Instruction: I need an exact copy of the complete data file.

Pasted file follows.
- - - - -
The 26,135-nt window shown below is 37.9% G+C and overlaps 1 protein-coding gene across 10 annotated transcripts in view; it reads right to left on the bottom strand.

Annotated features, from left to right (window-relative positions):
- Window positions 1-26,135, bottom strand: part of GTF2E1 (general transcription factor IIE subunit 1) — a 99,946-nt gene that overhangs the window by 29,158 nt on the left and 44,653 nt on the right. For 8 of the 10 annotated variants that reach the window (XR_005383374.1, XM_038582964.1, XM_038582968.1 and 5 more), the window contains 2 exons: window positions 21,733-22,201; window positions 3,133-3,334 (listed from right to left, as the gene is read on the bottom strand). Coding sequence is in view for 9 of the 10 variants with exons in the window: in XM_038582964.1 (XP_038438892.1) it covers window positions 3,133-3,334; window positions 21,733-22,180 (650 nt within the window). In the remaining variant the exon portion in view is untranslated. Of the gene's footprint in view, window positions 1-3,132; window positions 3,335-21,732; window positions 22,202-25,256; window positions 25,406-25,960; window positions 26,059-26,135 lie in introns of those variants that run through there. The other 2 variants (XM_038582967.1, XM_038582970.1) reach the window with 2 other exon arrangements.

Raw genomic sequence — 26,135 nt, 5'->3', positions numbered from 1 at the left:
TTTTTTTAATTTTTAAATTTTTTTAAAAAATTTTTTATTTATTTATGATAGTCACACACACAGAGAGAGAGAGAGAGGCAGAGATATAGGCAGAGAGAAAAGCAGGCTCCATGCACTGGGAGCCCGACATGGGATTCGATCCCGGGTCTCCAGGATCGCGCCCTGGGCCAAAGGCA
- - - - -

The 26,135-nt window shown below is 37.9% G+C and overlaps 1 protein-coding gene across 10 annotated transcripts in view; it reads right to left on the bottom strand.

Annotated features, from left to right (window-relative positions):
- Window positions 1-26,135, bottom strand: part of GTF2E1 (general transcription factor IIE subunit 1) — a 99,946-nt gene that overhangs the window by 29,158 nt on the left and 44,653 nt on the right. For 8 of the 10 annotated variants that reach the window (XR_005383374.1, XM_038582964.1, XM_038582968.1 and 5 more), the window contains 2 exons: window positions 21,733-22,201; window positions 3,133-3,334 (listed from right to left, as the gene is read on the bottom strand). Coding sequence is in view for 9 of the 10 variants with exons in the window: in XM_038582964.1 (XP_038438892.1) it covers window positions 3,133-3,334; window positions 21,733-22,180 (650 nt within the window). In the remaining variant the exon portion in view is untranslated. Of the gene's footprint in view, window positions 1-3,132; window positions 3,335-21,732; window positions 22,202-25,256; window positions 25,406-25,960; window positions 26,059-26,135 lie in introns of those variants that run through there. The other 2 variants (XM_038582967.1, XM_038582970.1) reach the window with 2 other exon arrangements.

Raw genomic sequence — 26,135 nt, 5'->3', positions numbered from 1 at the left:
TTTTTTTAATTTTTAAATTTTTTTAAAAAATTTTTTATTTATTTATGATAGTCACACACACAGAGAGAGAGAGAGAGGCAGAGATATAGGCAGAGAGAAAAGCAGGCTCCATGCACTGGGAGCCCGACATGGGATTCGATCCCGGGTCTCCAGGATCGCGCCCTGGGCCAAAGGCA